We may get a better idea of the logical relations between case studies of that sort and the formulation of a more general theory of science by working out a rough taxonomy of the logical structure of the philosophy of science.{7} The philosophy of science is (at least in part) a meta-level theory of the epistemological, methodological, and structural characteristics of science. If all scientific theories share certain epistemological characteristics in common, these certainly ought to be part of that theory of science; and if there is diversity, the theory of science ought to indicate the dimensions around which such diversity occurs. The theory of science ought to answer questions like: What is scientific explanation? How are scientific theories organized? How are scientific hypotheses given empirical justification? The theory of science, in other words, attempts to codify the most general characteristics of scientific knowledge.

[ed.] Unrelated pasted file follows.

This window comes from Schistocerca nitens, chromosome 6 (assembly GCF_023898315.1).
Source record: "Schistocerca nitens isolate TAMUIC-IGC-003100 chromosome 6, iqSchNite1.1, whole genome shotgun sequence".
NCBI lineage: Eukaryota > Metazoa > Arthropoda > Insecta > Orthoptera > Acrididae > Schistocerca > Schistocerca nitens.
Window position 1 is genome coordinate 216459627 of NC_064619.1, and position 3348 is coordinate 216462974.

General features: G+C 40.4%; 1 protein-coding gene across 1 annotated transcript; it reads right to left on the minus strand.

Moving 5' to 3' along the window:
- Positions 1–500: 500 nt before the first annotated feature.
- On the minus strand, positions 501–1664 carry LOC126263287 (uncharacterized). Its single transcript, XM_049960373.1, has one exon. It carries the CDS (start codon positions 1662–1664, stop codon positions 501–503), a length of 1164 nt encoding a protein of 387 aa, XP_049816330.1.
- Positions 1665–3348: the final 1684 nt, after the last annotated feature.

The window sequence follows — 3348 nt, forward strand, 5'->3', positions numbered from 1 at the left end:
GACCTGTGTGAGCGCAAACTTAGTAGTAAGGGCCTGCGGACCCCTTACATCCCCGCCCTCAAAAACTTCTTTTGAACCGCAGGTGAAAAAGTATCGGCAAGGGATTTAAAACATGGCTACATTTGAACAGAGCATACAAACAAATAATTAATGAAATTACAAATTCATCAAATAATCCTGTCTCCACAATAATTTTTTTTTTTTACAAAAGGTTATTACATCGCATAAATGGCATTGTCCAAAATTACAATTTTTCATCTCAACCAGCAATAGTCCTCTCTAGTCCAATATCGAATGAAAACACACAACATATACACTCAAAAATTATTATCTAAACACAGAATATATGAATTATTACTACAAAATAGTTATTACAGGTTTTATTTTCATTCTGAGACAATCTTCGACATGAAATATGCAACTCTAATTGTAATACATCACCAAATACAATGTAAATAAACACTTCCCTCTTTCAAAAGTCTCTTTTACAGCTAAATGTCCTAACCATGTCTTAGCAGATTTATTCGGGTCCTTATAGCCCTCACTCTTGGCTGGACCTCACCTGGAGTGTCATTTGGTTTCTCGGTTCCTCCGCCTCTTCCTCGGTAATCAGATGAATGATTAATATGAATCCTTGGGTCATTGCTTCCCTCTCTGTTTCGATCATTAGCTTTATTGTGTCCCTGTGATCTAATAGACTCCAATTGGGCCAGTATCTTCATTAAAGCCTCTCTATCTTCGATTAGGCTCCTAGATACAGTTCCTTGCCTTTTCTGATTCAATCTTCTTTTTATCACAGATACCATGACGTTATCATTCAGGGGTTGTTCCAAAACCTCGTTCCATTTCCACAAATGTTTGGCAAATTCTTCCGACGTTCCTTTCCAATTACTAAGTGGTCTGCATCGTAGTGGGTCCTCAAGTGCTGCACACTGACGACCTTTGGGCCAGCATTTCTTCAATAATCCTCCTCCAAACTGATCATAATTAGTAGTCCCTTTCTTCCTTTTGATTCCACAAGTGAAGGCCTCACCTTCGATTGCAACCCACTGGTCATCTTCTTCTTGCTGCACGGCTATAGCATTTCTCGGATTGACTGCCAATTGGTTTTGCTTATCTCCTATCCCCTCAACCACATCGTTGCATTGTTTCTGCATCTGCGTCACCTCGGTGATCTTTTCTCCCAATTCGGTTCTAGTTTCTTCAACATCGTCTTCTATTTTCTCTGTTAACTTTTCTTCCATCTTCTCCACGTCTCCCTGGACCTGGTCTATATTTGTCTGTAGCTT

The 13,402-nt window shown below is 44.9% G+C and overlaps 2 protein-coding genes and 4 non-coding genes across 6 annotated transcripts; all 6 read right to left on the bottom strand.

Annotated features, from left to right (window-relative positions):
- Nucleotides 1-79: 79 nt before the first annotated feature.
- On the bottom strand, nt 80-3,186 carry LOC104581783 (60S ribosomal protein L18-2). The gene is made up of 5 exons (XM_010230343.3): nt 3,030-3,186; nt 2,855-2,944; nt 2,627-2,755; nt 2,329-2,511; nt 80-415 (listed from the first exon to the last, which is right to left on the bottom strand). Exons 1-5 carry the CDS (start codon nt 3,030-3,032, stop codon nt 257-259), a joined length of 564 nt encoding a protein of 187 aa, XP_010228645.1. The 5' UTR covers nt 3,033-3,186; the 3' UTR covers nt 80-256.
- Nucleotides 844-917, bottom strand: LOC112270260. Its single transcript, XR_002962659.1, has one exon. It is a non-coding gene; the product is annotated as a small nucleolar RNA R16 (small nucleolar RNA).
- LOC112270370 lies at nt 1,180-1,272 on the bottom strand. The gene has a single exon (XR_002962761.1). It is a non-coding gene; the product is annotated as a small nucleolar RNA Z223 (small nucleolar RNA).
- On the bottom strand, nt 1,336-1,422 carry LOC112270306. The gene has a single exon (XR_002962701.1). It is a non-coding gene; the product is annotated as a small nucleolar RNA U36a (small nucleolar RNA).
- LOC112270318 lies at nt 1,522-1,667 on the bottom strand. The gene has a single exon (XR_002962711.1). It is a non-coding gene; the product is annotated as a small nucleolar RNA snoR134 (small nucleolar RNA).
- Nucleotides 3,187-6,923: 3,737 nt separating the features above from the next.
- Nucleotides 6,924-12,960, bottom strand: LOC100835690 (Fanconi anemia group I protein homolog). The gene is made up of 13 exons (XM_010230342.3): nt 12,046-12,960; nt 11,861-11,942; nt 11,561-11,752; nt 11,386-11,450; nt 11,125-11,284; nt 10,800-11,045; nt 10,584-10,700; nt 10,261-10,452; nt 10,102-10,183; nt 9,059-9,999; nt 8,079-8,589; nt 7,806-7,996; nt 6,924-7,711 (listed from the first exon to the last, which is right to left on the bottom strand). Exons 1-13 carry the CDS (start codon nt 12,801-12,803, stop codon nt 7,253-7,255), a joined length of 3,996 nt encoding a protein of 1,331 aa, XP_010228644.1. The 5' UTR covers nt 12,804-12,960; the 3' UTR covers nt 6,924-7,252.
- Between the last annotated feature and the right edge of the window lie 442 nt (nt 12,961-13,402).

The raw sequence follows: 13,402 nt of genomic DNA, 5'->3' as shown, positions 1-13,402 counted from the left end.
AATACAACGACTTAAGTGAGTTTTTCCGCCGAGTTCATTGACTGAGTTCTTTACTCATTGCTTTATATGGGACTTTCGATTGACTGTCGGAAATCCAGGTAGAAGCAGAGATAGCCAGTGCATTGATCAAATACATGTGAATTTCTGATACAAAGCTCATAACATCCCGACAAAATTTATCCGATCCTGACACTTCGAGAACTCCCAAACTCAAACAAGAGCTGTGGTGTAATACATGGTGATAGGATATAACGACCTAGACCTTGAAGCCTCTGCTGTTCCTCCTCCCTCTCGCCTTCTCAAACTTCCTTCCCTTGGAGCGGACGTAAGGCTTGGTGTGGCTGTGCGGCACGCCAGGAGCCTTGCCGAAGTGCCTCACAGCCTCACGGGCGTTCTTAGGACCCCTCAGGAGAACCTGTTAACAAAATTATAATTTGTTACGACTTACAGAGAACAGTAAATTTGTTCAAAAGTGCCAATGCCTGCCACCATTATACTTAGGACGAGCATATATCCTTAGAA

On this account the theory of science stands at the greatest degree of abstraction: it attempts to make assertions which are true of all or most sciences. At the opposite end of the spectrum stands the particular scientific hypothesis or system: Darwinian evolutionary theory, Newtonian mechanics, Piaget’s psychological theory, and so forth. Each such theory is an attempt to apply empirical rationality to the problem of explaining some complex domain of phenomena; and each advances a theory to the scientific community for some form of evaluation or acceptance. The crucial point to note, however, is that each such theory is an extended and complex argument, in which the principles of inference are almost always left unstated. The scientist engages in a complex form of empirical reasoning, but he does not codify that process of reasoning. For each such example of an empirical hypothesis and explanation, therefore, it is possible to attempt to unravel the implicit standards of empirical rationality, or the implicit conceptions of scientific explanation, inference, evidence, and so forth. This process is in large part the domain of the history of science; however, its results are of plain importance to the general theory of science described above. For if we suppose that any scientific theory rests upon a complex and unstated “grammar” of scientific inference and argument, we may sensibly ask whether there are any regularities among those implicit. theories of science. These particular theories of science embody the set of standards of empirical rationality which guide and regulate the particular scientist, and they constitute part of the raw material for the analytical theory of science. They are what the analytical theory of science is a theory of.